Good morning, brothers.
I came across a video last night, where a YouTuber was complaining about the amount of people on their favorite local shoreline.
It certainly does seem like fishing has increased in popularity. Unfortunately, fishing etiquette has not increased at a proportional rate.
It’s not uncommon to have people, pets, or any number of things encroach on an area where you’re working and just wreck the fishing… but complaining won’t help…
So, What’s a Fisherman to do?
If your fishing area is busy… you only have 4 options, and 3 of them SUCK.
- You can quit (don’t be a wuss)
- You can complain and wait for the world to change around you (bad choice – none of us are that important)
- You can be rude and tell people to leave you alone (no – being annoyed is not a good reason to be a crappy person)
- You can find remote areas to fish (good choice – take matters into your own hands like a man)
I like option #4, but this begs the question: where does one find these remote areas?
One option is to look for places that require a fair amount of effort to explore… the fishing is not necessarily difficult, but getting there is. However, another option that I stumbled into is looking for water that is difficult to fish.
Clear water is difficult to fish.
Here in the Midwest, clear water is not exactly abundant. We’re surrounded by algae-filled lakes and dirty rivers… but some of the pits are extremely clear. I’m talking 20-foot+ visibility on a bright morning… and noisy bank fishermen plodding along are not going to catch these spooky fish… after a day or two of this, they won’t be back…
“Ain’t no fish in that lake!“
Oh… yes there are… they’re just harder to catch…
What is a Borrow Pit?
The term borrow pit is one used in construction and civil engineering that describes an area where earthen material has been removed. That material will be used for fill at another location. Often people think that the name comes from “the borrowing of material at one location, to be used at another.“
I was surprised to find that the name is actually a misinterpretation of the word barrow. A barrow is a “mound” of stone or dirt, and barrow pits were created when these mounds were required.
As per usual… there are many different thoughts on which is correct, and which came first… but here’s the important part…
Borrow Pits can be “Reclaimed” and Utilized
Often, this means turning them into ponds or lakes by filling them with water when they are no longer in use, and incoming and outgoing technicalities of the water aside, they are valuable for recreation, the water supply, fishing or any combination therein.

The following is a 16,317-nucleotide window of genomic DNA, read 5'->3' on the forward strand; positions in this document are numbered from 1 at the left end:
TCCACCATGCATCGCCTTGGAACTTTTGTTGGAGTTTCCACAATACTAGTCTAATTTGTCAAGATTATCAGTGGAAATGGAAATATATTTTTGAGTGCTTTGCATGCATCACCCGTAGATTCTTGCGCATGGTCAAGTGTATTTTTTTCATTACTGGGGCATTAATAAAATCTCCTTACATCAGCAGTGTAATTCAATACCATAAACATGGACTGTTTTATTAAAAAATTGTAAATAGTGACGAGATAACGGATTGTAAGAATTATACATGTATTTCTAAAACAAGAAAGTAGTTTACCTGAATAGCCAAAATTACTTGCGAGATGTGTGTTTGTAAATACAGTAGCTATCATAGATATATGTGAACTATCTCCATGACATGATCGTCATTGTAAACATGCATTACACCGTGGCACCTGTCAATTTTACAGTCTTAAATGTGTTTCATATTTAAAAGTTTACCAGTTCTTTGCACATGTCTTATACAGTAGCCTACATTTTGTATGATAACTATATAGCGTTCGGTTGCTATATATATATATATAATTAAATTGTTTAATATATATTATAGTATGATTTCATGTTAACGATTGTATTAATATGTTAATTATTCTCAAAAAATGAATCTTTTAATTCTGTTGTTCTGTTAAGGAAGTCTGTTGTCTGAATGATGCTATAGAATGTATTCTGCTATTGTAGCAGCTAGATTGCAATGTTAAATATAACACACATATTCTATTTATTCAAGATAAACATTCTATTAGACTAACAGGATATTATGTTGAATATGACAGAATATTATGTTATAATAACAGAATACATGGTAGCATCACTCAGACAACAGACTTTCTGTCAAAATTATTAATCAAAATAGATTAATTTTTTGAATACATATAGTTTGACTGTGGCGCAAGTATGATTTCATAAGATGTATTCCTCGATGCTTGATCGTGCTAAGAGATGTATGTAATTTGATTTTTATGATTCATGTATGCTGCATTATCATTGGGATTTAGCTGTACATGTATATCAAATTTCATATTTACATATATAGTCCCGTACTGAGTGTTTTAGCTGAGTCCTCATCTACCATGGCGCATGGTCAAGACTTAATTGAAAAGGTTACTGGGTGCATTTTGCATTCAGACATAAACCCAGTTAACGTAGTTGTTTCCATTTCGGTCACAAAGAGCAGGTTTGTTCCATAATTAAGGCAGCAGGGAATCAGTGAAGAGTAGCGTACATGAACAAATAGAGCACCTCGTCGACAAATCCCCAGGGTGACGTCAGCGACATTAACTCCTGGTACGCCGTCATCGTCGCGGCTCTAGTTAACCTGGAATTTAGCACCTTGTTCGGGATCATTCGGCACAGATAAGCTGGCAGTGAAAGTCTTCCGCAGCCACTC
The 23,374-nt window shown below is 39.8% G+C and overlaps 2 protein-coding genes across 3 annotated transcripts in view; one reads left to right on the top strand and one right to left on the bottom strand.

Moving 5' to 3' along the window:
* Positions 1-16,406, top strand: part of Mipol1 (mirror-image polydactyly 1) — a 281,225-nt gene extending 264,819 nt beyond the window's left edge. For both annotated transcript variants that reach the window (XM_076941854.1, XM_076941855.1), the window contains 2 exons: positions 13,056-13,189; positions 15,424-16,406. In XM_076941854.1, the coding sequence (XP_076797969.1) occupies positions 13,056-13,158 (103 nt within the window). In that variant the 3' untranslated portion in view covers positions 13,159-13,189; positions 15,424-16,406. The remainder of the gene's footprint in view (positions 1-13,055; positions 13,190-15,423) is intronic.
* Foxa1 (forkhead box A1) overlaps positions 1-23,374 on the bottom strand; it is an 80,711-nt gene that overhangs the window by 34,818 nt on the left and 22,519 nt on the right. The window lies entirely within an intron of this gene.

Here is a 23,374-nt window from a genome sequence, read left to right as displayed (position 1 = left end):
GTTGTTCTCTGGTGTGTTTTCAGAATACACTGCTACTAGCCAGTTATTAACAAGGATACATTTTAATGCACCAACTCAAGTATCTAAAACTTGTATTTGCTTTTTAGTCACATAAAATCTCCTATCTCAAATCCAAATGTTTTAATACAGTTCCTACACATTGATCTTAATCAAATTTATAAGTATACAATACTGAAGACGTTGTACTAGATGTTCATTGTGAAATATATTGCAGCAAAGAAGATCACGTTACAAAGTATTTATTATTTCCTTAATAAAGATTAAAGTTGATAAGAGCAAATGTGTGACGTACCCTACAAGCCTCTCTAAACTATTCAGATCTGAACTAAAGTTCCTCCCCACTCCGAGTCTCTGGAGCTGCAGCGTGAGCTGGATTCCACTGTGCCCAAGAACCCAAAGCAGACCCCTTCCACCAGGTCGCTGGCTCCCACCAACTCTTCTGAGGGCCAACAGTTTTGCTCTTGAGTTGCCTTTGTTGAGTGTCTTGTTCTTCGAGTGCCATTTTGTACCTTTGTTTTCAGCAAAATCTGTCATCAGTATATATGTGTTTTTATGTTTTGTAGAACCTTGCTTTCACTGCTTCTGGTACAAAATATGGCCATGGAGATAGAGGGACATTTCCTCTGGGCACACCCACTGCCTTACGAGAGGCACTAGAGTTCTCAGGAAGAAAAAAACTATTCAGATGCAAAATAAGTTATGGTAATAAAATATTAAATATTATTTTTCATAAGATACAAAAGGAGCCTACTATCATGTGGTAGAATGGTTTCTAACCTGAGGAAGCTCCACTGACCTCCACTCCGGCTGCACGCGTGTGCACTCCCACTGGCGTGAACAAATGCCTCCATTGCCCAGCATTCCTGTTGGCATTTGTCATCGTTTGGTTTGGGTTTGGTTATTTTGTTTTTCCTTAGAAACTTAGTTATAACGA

It is advantageous to fill these pits, because if they are left barren it’s not uncommon to see them become dump sites for “end of life” vehicles, urban waste, or even hide outs for armed robbers and ritual killers.
(When I was a kid, me and some buddies found a trailer in an old local pit that was filled with dead, skinned animals. Safe to assume there was something evil going on… )
When filled with water, pits need to be set up properly or that water will stagnate and turn into a breeding ground for mosquitos, tsetse flies and other nasty critters. Pits that are properly formed are able to carry fish and wildlife.
In terms of bottom composition, weeds are not out of the question – but it depends. What material was here? What was removed? Sand, gravel, clay (e.g., bentonite), limestone, talc, iron ore,
and bauxite, among others may make up the area.
This means that weedy cover may not be present (or very sparse) because it simply can’t grow – but on the other hand, the water can be crystal-clear.
This makes the fish spooky. It makes them harder to catch. It makes stealth imperative. It means hobbyists will become discouraged and leave. It means extra thought must be put into bait selection, and how we approach different areas, and what areas we dedicate time to.
It makes for a much more challenging – and therefore rewarding – fishing experience.
So to my friend that was lamenting the congestion on his local city lake shoreline, I would say this.
Find a pit.
Embrace the suck.
It will be frustrating at first, but accept the challenge. Go out and get after it. Because the fish are in there… and when you start to put together the pieces of the puzzle… it starts to get really, really fun.
In the next article we’ll talk about a few top tier options for fishing wary bass in crystal clear water that really work well for me.
Tight Lines & Godspeed, Patriots.
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